...and succeeds, according to the researcher.
A study by British scientists has found that the mysterious G-spot, the sexual pleasure zone said to be possessed by some women but denied to others, may not exist at all.... In the research, 1,804 British women aged 23-83 answered questionnaires. All were pairs of identical or non-identical twins. Identical twins share all their genes, while non-identical pairs share 50% of theirs. If one identical twin reported having a G-spot, this would make it far more likely that her sister would give the same answer. But no such pattern emerged, suggesting the G-spot is a matter of the woman’s subjective opinion.
While 56% of women overall claimed to have a G-spot, they tended to be younger and more sexually active. Identical twins were no more likely to share the characteristic than non-identical twins. Andrea Burri, who led the research, said she was anxious to remove feelings of “inadequacy or underachievement” that might affect women who feared they lacked a G-spot.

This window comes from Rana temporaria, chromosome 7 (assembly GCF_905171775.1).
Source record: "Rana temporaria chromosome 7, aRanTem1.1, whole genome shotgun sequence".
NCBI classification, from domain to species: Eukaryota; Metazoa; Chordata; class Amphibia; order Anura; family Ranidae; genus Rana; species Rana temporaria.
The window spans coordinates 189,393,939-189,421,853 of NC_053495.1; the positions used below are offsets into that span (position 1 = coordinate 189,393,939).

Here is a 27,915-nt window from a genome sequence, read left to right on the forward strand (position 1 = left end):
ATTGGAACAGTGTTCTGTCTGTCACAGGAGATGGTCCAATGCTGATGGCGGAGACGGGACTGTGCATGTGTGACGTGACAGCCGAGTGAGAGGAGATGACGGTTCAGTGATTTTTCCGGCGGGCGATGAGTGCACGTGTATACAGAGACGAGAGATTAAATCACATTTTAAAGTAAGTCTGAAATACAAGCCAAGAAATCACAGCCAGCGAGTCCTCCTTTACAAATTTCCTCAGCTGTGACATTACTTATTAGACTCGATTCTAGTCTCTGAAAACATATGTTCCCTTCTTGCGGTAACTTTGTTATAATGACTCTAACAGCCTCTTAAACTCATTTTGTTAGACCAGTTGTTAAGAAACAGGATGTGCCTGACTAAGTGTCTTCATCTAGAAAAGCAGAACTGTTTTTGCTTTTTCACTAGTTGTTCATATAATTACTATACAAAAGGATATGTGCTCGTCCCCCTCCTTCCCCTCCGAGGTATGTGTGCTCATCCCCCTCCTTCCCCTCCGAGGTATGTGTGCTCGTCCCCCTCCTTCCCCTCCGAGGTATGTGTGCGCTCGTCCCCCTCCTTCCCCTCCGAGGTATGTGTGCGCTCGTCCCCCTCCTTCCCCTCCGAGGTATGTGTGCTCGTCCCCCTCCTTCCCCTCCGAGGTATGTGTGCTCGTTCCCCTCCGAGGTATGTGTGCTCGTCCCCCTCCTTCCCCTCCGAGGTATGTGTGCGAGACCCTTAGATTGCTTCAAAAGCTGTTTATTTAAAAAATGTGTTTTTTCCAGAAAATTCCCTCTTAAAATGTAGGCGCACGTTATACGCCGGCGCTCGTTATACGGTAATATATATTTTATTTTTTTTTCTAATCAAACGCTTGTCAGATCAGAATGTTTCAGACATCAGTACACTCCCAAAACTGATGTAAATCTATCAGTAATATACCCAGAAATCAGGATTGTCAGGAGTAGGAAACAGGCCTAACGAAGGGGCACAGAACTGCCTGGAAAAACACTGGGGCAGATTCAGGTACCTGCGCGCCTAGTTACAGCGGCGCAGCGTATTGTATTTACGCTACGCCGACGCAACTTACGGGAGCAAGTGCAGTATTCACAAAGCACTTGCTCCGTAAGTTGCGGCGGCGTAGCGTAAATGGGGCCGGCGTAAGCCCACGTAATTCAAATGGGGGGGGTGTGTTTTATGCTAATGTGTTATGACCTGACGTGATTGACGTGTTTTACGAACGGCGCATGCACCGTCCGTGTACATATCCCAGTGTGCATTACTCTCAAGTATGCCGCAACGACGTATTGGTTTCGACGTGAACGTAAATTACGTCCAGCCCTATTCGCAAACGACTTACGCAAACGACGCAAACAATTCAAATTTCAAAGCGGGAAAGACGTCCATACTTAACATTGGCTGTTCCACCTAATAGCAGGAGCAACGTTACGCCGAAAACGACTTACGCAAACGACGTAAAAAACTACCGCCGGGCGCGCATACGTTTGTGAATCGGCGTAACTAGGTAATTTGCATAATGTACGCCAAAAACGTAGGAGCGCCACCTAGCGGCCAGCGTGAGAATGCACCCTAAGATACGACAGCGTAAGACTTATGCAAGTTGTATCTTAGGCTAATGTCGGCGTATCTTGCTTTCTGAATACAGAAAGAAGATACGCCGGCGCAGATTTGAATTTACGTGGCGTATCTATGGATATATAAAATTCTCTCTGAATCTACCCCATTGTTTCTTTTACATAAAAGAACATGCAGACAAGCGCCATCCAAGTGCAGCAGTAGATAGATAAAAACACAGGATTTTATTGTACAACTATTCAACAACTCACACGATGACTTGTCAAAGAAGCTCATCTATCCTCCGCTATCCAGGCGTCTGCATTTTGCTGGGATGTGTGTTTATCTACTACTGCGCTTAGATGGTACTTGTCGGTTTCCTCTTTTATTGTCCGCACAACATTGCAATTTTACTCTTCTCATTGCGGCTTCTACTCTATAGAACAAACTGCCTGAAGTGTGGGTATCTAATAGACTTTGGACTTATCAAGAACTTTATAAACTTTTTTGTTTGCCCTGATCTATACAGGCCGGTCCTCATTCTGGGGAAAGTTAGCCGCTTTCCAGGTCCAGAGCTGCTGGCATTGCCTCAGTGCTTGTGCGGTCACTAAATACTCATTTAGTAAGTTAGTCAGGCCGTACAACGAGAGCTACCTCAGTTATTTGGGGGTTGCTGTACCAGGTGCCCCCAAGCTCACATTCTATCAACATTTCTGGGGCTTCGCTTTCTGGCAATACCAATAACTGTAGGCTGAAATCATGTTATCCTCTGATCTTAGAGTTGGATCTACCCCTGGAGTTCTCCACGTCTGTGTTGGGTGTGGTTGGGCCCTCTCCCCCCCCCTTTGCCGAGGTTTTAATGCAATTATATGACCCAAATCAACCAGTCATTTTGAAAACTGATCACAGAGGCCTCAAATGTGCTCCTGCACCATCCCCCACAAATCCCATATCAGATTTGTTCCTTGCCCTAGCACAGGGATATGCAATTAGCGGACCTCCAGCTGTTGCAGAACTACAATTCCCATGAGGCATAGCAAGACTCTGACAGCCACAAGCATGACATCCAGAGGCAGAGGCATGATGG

I'm not saying the G-spot exists. I'm not emotionally invested in this debate, as you can well imagine—I don't have a dog in this fight. But I do know that it's possible to carve a groove into yourself, nerve-ending-wise. Some folks have "wired nips," as they say, but many people with sensitive nipples claim that their nipples became sensitive—or became much more sensitive—after playing with them regularly. Could the same dynamic be at work with the G-spot? Have some women with G-spots managed to activate nerve endings that their sisters—even their identical twin sisters—haven't or haven't yet?
Carnal Nation has a good rundown of the researchers who have found some (vague) evidence of the G-spot.